Rock tumblers are very simply devices that look and sound more complicated than they actually are.
Essentially, rock tumblers mirror what happens in nature over hundreds of years.
Finding a perfectly round and smooth stone on the beach or by a river is a rare treat, and knowing that this is the result of hundreds or thousands of years of work by Mother Nature makes it even more special.
Rock tumblers speed up this process, giving you beautifully smooth and polished stones without needing to wait for Mother Nature to do her job.
While the river or sea ‘tumbles’ the rocks over time, with the water smoothing the edges of the pebbles, rock tumblers achieve this process in a matter of weeks.
So how do they work? Rock tumblers consist of a motor and a barrel, which is either made from plastic or rubber.
The barrel is loaded with rocks, water and grit, and the motor is turned on and run at different stages for a few days or weeks, depending on the type of tumbler you are using.
Rotary vs Vibratory
Rotary tumblers slowly rotate, with the rocks rubbing against the edge of the barrel as they are turned.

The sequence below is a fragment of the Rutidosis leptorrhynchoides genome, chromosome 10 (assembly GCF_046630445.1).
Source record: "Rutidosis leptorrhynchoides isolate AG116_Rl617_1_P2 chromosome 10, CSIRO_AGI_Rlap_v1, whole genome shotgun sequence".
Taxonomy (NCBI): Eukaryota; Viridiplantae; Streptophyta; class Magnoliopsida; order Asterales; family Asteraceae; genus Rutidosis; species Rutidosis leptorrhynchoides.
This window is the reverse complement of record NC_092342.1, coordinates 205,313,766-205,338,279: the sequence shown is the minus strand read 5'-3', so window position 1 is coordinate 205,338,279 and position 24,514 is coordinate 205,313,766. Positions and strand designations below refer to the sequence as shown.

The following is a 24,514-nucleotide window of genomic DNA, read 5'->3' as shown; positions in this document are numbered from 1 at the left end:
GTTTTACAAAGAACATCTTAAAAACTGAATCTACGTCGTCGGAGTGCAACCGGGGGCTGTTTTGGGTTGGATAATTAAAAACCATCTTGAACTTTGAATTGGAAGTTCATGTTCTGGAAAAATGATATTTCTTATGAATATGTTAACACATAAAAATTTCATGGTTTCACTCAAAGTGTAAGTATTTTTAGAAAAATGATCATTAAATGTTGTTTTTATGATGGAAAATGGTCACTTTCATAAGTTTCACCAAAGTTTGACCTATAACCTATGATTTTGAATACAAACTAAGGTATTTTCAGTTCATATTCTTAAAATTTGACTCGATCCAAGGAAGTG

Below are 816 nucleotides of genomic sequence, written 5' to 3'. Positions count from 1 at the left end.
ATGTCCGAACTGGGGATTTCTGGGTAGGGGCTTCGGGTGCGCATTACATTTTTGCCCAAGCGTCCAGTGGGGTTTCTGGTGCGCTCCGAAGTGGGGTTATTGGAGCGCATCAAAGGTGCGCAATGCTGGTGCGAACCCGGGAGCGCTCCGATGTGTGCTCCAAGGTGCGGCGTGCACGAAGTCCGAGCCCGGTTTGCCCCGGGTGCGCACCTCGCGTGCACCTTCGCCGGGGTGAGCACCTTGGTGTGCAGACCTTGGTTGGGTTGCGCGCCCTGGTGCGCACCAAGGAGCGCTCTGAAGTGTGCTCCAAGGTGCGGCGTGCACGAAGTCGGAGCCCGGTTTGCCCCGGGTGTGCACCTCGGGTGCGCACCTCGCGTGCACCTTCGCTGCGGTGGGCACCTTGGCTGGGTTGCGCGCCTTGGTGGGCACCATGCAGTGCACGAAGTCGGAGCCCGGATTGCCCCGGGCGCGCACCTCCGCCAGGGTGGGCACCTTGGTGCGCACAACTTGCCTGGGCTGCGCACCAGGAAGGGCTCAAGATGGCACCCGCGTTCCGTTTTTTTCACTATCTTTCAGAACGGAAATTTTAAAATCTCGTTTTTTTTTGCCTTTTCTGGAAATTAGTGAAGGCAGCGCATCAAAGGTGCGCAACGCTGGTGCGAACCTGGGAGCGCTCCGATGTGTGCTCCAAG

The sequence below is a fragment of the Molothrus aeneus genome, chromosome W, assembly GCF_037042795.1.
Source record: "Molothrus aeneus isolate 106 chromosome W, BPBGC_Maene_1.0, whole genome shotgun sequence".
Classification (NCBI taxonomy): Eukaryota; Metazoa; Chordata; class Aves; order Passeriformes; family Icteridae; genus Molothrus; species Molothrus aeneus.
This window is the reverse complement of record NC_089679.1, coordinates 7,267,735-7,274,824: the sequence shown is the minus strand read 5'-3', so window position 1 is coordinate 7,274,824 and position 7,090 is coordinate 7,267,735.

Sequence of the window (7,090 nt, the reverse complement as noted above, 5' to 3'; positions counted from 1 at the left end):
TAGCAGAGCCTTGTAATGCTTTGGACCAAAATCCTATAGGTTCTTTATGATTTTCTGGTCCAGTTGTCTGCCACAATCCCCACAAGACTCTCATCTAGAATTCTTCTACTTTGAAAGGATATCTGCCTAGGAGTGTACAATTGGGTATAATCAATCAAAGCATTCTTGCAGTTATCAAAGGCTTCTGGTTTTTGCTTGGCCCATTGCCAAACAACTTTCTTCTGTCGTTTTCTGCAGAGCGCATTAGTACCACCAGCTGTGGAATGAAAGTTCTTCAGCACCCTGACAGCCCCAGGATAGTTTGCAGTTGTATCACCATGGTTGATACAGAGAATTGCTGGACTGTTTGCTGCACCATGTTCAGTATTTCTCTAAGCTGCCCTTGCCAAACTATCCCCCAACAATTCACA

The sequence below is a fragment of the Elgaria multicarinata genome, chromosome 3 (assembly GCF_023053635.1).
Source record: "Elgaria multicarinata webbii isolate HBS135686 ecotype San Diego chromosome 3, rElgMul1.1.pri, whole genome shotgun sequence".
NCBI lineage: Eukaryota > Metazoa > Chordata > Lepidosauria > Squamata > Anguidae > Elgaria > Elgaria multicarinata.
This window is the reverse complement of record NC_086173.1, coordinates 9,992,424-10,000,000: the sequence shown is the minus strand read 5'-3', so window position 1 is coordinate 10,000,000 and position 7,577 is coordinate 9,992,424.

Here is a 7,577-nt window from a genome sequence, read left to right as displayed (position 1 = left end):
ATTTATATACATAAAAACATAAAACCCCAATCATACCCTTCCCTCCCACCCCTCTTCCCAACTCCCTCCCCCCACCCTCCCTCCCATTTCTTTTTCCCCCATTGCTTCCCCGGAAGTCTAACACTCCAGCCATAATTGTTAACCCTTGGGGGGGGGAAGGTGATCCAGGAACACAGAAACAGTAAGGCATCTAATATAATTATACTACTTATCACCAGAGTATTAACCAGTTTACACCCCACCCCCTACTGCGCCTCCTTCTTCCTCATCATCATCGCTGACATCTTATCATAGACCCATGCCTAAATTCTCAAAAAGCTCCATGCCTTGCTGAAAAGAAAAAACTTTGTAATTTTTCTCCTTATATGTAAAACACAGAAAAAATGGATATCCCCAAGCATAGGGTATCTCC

Vibratory tumblers on the other hand, vibrate at very high speeds. The rocks smooth by rubbing against each other over and over.
The different actions of the two tumblers means that rotary tumblers often produce beautifully rounded stones, while vibratory tumblers produce stones similar to their original shape.
Both rotary and vibratory tumblers require grit and water to function, although rotary models require a lot more grit. The grit helps to smooth the stones, while the water allows the barrel to behave in the same way as the river bed.
Course grit is used at the start of the project, to break down the sharp edges of the rock. Every few weeks, finer grit is added to the tumbler, until the final stage in where the grit used is almost like a powder.
There’s various types of grit available, depending on whether they are used for smoothing or polishing, and this can be easily and cheaply purchased either at rock shops or on Amazon.
A quick note that using grit from the river bed does not work!